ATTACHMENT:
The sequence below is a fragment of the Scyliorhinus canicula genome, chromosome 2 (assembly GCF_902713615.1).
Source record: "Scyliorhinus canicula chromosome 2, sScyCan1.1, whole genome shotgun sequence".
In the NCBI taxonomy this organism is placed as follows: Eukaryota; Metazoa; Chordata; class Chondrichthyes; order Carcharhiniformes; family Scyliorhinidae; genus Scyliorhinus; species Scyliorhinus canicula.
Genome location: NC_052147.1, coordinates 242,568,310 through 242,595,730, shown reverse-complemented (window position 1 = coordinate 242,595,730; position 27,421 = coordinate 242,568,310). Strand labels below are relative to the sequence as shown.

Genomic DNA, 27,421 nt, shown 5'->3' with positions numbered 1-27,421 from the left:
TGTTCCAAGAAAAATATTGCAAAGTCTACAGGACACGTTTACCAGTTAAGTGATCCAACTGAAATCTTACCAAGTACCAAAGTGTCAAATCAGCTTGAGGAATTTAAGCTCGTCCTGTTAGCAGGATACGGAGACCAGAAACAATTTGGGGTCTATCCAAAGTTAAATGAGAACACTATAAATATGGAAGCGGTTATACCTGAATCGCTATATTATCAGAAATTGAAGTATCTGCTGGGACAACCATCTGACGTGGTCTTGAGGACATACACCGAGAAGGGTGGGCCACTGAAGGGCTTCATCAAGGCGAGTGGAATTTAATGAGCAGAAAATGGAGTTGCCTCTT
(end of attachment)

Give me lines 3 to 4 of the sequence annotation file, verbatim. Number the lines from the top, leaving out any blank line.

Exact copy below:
In the NCBI taxonomy this organism is placed as follows: Eukaryota; Metazoa; Chordata; class Chondrichthyes; order Carcharhiniformes; family Scyliorhinidae; genus Scyliorhinus; species Scyliorhinus canicula.
Genome location: NC_052147.1, coordinates 242,568,310 through 242,595,730, shown reverse-complemented (window position 1 = coordinate 242,595,730; position 27,421 = coordinate 242,568,310). Strand labels below are relative to the sequence as shown.